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Switchable speaker load.

Discussion in 'Amps and Cabs [BG]' started by rasrick, Mar 2, 2008.

  1. Has anyone ever had a bass cabinet that has a switch to change the load from ....let's say 4 ohms to 8 ohms when you want to?
  2. murphy


    May 5, 2004
    Toronto, Canada
    Don't open that can of worms.

  3. You cant switch a load from 4 to 8 ohms as far as im aware.

    If its a single speaker cab, cant switch anything

    If it has two speakers (say two 4 ohm speakers), you could switch between 2 ohms and 8 ohms

    Im not going into the higher numbers, but, basically, you cant do it while keeping all speakers active.

    What you could do is have a switch that removed some speakers from the circuit, but i dont think thats what your wanting to do.
  4. A 112 cab with a horn. I want to use it with a small practice amp that has an 8 ohm ext. output jack. and also use this same cab with a LM 250 or a Bassman 250/210. If it can't be done than OK I guess that's why my day job is in facility management. Didn't mean to open a can of worms. Just trying to be efficient with my dollars.
  5. anderbass


    Dec 20, 2005
    Phoenix. Az.
    You have no wiring options to change a single speakers ohm rating. You can only do this with multiple speaker cabs.
    (tweeters use a crossover and dont effect ohm ratings much)
  6. I have a 2x15" cabinet that I installed a switch on to go from 4 to 16 ohm. It's a series/parallel switch with two 8 ohm speakers.
  7. If you have an even number of speakers you can make the cabinet dual impedance just as Sean has done.

    I am embarrassed to admit that, back in the day, I did this to my Marshall 4x12 cabinet, 16&#937; when I was using my tube amp and 4&#937; for use with the new SS amps that were just starting to come in. Seemed like a good idea at the time until it dawned on me that my tube amp could be set to 4&#937; just as easily as it could to 16&#937;. After kicking myself around the room a few times I took the switch out and left the cabinet wired for 4&#937;. <Sigh> the follies of youth!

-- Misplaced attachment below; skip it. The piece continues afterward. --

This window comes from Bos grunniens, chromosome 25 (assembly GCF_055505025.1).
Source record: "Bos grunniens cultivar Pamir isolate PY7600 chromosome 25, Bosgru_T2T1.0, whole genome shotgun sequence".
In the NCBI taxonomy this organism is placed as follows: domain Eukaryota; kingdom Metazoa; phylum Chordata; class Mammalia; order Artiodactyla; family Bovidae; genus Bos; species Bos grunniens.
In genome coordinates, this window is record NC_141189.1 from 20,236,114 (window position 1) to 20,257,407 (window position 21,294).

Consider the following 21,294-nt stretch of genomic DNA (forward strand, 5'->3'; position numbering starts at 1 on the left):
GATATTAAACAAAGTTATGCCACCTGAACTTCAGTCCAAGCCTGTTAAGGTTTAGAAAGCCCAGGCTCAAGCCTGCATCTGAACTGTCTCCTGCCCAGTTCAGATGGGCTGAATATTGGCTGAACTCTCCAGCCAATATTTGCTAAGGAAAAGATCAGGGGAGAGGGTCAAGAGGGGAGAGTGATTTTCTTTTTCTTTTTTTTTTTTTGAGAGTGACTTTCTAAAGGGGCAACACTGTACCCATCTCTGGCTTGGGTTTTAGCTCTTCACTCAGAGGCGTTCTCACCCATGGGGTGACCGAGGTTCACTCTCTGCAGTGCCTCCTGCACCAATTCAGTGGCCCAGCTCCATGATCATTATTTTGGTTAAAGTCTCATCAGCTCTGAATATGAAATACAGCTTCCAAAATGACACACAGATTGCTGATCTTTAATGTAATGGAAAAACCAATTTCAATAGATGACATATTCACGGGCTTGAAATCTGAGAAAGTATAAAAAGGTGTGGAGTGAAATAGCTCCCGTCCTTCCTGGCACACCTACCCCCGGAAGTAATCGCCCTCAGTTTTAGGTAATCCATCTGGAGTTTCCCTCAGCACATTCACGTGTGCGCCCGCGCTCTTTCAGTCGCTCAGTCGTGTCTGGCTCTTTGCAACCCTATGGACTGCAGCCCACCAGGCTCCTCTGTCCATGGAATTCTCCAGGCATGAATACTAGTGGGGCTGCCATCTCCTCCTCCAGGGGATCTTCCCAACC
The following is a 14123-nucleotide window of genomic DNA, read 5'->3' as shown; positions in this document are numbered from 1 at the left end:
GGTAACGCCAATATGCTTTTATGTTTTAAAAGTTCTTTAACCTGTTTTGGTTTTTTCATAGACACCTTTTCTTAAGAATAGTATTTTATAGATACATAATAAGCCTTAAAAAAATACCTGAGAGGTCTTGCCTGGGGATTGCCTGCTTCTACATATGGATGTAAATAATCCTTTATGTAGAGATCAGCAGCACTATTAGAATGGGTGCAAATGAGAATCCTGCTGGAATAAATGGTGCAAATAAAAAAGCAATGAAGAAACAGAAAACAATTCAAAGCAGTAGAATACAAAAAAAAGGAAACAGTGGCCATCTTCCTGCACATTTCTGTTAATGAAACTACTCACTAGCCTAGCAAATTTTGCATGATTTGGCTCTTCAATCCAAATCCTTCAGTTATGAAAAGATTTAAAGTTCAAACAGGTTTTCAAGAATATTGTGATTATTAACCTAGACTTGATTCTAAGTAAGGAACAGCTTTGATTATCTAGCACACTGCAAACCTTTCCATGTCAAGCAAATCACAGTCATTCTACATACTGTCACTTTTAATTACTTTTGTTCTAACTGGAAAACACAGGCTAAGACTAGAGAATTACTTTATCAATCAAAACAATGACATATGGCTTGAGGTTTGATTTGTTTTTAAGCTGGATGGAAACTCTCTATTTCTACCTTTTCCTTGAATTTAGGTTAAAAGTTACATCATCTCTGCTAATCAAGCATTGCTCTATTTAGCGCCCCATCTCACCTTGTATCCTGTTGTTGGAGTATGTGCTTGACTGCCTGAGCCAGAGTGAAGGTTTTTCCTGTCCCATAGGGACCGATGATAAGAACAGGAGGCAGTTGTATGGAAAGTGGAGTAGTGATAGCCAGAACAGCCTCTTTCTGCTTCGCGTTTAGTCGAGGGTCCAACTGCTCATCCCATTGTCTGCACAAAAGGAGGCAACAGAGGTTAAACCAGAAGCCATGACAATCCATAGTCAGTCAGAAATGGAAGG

8. murphy


    May 5, 2004
    Toronto, Canada
    The can of worms was the whole Accugroove fiasco.
    The accuswitch...4 to 8 ohm thing
    Turned out to be not real.
    So if you see old ads for that, just ignore it
  9. Mark Reccord

    Mark Reccord Supporting Member


    Great story! We've all done stuff like that, I know I have. :p

    You can make a cabinet switchable between 4 and 8 Ohms even with a single speaker, but it requires a big, heavy transformer in the cab. Not worth doing.
  10. crazyfish


    Sep 13, 2006
    Chicago, IL
    I'm no electrical engineer or anything, but isn't there a way to maybe wire a switch to be able to toggle an additional 4 ohm dummy load (a very high wattage resistor, for example) in series with a 4 ohm speaker? This seems pretty obvious to me but there's probably a lot of implications I'm not thinking of (maybe this is why cab companies haven't been doing it all along).
  11. billfitzmaurice

    billfitzmaurice Commercial User

    Sep 15, 2004
    New Hampshire
    Owner, Bill Fitzmaurice Loudspeaker Design
    Burning off half the amp's output in the resistor is an implication.
  12. seamonkey


    Aug 6, 2004
    You can see the effect of adding series resistance here:
    It lowers the overall output, but also changes the frequency response.
  13. fdeck

    fdeck Supporting Member Commercial User

    Mar 20, 2004
    Madison WI
    HPF Technology LLC
  14. Kelly Lee

    Kelly Lee Yeah, I'm a guy! Supporting Member

    Feb 17, 2004
    Marana, AZ, USA
  15. The reason I wired up my 2x15 for series/parallel operation was so I could use my dad's 8-ohm tube amp with both my and his 16-ohm cabinets together in parallel, or use mine with a 4-ohm head.

    (As an aside, he thought before that his amp was wired for 16-ohm operation, so he wired his cabinet as a 16-ohm...2x8ohm series)
  16. Isn't that called "Dummy Emulation" :help:

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